I must have rearranged the furniture in my room ten times over the first few months of quarantine. Each time, I’d try to erase and recreate the contours of meaning that the space had formed in my mind, a futile attempt at reflective catharsis. The line of sight of a poster, how the sunlight fell onto my desk during yet another humming stretch of computer meetings—taken as fact at first, proof of the indictment of my square foot confinement, but with a little wishful thinking and non-scuffing floors I could trick myself into believing things could feel new again. The world had not shrunk down to the four beige walls I faced all day in Chapel Hill. 

Just another game to play with myself. When walking the path between Frist and 1879, I used to do something similar, marveling at how the same physical buildings and landscape could render themselves so differently in my brain over time once they’d taken on the tinge of memories forged there. I’d flick through different colored lenses and superimpose the past as I looked out at the present: campus cast in dazzling, enticing gold on visits before officially matriculating; stultifying yellow stupor during so many months of dread sophomore year. The weather and lighting probably caused some of the difference, but, beyond that, something about the hues and how they painted those spaces in my mind became as real and inseparable from those spaces as any long-laid path or building.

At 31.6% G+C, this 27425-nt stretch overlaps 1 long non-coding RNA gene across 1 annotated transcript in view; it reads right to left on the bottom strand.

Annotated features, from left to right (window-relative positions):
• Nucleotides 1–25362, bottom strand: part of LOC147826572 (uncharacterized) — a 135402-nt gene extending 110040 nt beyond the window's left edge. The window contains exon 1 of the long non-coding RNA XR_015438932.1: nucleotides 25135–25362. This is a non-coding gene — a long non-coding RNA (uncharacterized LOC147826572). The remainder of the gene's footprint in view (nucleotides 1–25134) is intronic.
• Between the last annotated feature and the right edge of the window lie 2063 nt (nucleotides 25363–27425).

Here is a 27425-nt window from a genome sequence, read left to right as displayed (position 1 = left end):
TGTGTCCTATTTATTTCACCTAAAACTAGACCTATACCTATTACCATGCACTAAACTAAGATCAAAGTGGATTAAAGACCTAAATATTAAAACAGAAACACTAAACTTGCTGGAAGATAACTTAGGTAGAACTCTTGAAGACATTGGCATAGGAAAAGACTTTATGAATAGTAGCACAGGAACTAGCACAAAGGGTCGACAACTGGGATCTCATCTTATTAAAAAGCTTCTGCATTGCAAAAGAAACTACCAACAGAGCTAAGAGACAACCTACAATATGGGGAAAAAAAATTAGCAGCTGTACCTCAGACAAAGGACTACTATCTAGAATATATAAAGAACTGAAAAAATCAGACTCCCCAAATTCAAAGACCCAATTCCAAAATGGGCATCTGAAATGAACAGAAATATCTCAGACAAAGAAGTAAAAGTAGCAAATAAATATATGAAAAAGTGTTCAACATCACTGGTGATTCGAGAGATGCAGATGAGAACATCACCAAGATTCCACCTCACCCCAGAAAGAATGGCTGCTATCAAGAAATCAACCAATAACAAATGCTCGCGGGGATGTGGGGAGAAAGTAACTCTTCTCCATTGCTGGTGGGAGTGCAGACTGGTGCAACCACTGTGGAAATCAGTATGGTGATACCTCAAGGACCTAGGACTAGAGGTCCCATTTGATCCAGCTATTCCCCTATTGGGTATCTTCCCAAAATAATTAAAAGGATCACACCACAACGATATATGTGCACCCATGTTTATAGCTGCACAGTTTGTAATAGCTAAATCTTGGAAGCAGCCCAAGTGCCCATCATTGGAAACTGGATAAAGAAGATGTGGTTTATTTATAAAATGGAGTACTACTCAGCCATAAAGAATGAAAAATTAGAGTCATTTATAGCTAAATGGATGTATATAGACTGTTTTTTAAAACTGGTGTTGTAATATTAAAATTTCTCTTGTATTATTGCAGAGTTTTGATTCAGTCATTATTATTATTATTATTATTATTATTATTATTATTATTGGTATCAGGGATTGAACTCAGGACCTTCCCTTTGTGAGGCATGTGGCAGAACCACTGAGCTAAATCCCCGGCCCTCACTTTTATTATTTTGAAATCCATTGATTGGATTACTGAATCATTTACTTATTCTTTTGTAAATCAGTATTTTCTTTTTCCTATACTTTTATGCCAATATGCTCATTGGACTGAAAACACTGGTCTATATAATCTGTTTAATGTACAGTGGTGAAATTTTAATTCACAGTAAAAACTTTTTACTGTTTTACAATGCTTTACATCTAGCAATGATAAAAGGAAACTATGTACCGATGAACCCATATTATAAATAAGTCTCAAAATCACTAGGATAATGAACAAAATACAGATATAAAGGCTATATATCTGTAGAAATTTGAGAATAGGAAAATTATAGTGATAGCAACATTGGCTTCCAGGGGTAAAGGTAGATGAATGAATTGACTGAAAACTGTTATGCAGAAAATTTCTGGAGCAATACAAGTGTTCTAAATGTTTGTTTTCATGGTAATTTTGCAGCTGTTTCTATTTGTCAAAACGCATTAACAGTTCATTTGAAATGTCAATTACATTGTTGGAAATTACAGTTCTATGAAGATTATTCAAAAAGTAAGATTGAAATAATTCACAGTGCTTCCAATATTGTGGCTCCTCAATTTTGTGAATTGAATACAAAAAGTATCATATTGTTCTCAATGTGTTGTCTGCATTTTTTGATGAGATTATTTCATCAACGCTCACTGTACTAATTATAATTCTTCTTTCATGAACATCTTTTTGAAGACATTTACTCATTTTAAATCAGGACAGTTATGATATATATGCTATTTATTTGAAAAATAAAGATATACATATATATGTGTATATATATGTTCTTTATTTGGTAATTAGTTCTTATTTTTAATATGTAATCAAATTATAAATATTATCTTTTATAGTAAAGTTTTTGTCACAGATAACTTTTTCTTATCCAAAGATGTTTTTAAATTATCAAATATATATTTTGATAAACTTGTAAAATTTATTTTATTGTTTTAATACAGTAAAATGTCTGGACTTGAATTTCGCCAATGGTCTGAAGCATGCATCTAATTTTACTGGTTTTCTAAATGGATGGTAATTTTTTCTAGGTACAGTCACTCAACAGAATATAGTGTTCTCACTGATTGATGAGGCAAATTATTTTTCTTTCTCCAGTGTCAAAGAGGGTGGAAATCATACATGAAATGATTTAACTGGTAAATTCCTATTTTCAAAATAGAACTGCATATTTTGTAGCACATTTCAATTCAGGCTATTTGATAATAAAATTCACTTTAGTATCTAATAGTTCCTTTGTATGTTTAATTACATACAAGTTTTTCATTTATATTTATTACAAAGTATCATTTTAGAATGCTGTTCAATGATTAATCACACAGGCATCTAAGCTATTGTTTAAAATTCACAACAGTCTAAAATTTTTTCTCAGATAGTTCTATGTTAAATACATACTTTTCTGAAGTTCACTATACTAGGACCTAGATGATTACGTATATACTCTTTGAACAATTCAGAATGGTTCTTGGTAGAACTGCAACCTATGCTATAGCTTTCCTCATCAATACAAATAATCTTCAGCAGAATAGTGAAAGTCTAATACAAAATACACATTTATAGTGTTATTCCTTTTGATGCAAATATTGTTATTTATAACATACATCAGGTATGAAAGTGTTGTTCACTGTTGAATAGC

So much of that vividness is lost now. With worlds that fit neatly in the center of our desks,  we’re told that location doesn’t matter that much: work, play, and connection can all be done from a standstill. A life and head in the cloud(s), glossing over just how much spaces actually hold.